Vitamin D may help prevent falls in older women
Vitamin D supplements plus calcium may lower the risk of falls among older women who have a high risk of falling, according to a year-long clinical study conducted in Perth, Australia. Elderly women who are at risk of falling can benefit from extra vitamin D and calcium to reduce their risk by 53-63 percent a year according to the scientists from the University of Western Australia, Perth. In addition, they can expect that this treatment will reduce their fracture risk by about 20 percent over five years. Roughly one third of women older than 65 years fall each year, with 6 percent sustaining a fracture, Prince and associates note in a report published Monday in the Archives of Internal Medicine.
The researchers studied the impact of vitamin D2 supplementation in 302 women ages 70 to 90 years who had a history of falling. Both groups received 1,000 milligrams calcium citrate daily. Half of the women took 1,000 international units of vitamin D2 daily and half took a matching placebo. Over the course of 12 months, 80 women (53 percent) in the vitamin D2 group fell at least once compared with 95 women (63 percent) in the control group. After taking into account height, which affected the risk of falling and was significantly different between the two groups, vitamin D2 supplementation lowered the risk of at least one fall by 19 percent, the report indicates. The study is published in the January 14th, 2008 issue of the journal Archives of Internal Medicine.
Lutein, Zeaxanthin, vitamin E eyed for cataracts
A higher intake of the carotenoids Lutein and Zeaxanthin, as well as vitamin E, could reduce the risk of developing cataracts according to the results of a new study.
Over 35,000 women took part in the study, which showed that a high intake of the two carotenoids reduced the risk of cataracts by 18 per cent, while vitamin E was associated with a 14 per cent reduction, reports the study in the Archives of Ophthalmology.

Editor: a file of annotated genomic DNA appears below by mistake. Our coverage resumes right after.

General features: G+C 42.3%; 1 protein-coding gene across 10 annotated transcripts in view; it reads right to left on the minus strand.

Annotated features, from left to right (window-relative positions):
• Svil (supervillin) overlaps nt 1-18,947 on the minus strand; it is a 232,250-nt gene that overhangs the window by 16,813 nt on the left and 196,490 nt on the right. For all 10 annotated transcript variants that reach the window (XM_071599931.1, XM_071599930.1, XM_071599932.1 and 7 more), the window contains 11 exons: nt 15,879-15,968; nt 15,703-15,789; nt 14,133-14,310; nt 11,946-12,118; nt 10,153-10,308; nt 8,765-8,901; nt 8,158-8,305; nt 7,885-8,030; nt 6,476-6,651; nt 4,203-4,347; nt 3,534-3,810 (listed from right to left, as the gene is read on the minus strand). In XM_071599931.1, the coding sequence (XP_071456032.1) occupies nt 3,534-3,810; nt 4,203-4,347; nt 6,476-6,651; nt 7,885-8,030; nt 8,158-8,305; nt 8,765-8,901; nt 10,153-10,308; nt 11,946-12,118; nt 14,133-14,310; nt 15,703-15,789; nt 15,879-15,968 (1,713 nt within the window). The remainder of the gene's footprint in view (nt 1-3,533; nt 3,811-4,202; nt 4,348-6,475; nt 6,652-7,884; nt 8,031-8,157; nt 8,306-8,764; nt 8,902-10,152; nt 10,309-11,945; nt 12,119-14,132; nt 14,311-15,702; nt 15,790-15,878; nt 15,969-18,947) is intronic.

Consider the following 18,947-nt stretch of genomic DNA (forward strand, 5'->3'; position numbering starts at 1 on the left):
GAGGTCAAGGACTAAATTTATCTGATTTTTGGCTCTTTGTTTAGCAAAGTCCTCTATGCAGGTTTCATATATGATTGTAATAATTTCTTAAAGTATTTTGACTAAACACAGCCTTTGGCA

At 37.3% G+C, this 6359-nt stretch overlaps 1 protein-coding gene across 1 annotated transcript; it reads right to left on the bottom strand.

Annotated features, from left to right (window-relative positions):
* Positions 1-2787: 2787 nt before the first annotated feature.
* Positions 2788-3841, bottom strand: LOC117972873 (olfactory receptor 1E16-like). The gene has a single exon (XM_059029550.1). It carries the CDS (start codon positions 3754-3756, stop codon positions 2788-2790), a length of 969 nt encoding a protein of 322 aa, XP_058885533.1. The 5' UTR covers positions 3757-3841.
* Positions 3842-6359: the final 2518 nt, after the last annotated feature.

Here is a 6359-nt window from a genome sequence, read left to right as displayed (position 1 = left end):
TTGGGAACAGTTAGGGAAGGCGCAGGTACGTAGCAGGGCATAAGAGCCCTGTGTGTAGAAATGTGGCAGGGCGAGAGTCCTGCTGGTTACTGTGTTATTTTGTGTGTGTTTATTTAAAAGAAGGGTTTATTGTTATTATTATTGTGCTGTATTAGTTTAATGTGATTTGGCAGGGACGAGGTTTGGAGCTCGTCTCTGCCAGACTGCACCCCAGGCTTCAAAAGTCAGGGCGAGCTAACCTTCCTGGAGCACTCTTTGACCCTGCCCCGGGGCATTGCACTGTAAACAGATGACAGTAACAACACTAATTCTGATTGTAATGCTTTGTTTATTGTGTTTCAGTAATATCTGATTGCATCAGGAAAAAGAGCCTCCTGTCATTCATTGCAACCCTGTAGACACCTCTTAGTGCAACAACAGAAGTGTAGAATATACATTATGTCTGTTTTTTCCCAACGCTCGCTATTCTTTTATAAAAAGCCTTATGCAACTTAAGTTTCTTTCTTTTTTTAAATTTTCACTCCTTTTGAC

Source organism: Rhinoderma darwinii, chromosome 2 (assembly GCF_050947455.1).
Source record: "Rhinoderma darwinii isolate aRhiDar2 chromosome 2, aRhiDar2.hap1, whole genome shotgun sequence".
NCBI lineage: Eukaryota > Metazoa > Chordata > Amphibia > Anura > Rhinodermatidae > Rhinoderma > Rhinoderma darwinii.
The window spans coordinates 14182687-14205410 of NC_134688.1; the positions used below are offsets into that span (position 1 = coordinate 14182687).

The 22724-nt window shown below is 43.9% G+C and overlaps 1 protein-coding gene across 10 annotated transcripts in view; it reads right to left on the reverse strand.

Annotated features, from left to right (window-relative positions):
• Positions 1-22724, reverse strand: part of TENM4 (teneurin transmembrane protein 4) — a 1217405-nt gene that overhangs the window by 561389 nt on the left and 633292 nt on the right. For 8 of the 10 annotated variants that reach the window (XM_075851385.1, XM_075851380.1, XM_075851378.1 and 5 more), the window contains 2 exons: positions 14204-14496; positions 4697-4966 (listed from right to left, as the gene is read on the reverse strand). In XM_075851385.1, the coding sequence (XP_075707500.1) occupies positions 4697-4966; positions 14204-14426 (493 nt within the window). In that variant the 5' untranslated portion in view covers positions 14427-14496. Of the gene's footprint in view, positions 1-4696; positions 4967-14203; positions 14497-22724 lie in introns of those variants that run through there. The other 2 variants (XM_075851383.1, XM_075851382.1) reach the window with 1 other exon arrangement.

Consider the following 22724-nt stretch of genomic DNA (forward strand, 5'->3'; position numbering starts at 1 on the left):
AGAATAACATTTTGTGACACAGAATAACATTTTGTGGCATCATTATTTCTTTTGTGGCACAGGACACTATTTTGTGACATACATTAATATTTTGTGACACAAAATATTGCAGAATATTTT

"The results of the present study add to the growing body of observational evidence that suggests a possible beneficial effect of Lutein/ Zeaxanthin in delaying cataract formation," wrote lead author William Christen from Brigham and Women's Hospital and Harvard Medical School.
"Lutein and Zeaxanthin are the only carotenoids detected in the human lens, and the presence of oxidation products of Lutein and Zeaxanthin in the lens further supports a functional role for xanthophylls in maintaining lens clarity."
The study adds to an ever-growing body of science supporting the role of Lutein and Zeaxanthin for eye health, with the majority supporting their role against age-related macular degeneration, the leading cause of legal blindness for people over 55 years of age in the Western world, according to AMD Alliance International.
The researchers recruited 39,876 female health professionals (average age 53.5) and obtained detailed dietary information from 35,551, using food frequency questionnaires (FFQ).
After following the women for 10 years, 2031 cataract cases were confirmed. By quantifying intakes of Lutein and Zeaxanthin into five groups, the researchers report that women with the highest average intake (6 to 7 mg per day) had an 18 per cent lower risk of developing cataracts than women with the lowest average intake (1 to 2 mg per day).
Moreover, women with the highest average vitamin E intake from food and supplements (262.4 milligrams per day or almost 400 IU) were 14 per cent less likely to develop cataracts than women with the lowest average intake (4.4 milligrams per day or about 7 IU).
"In conclusion, these prospective data from a large cohort of female health professionals indicate that higher intakes of Lutein Zeaxanthin and vitamin E are associated with decreased risk of cataract," the authors write. The study is published in the January 2008 issue of the journal Archives of Ophthalmology.
Vitamin C reduces the risk of cataract
New research from Japan shows that high intake of Vitamin C helps prevent cataracts. The study followed 35,186 people between the ages of 45-64 for five years. It found that men consuming the most Vitamin C cut their risk of developing a cataract by 35% vs. those with the lowest intake. Women reduced their risk by 41% (highest vs. lowest intake); it’s interesting to note that women who reduced their risk by 40% had a higher Vitamin C intake than men who reduced their risk by a third – both groups consumed far more than the RDA. The study is published in the January 30th, 2007 issue of the European Journal of Nutrition.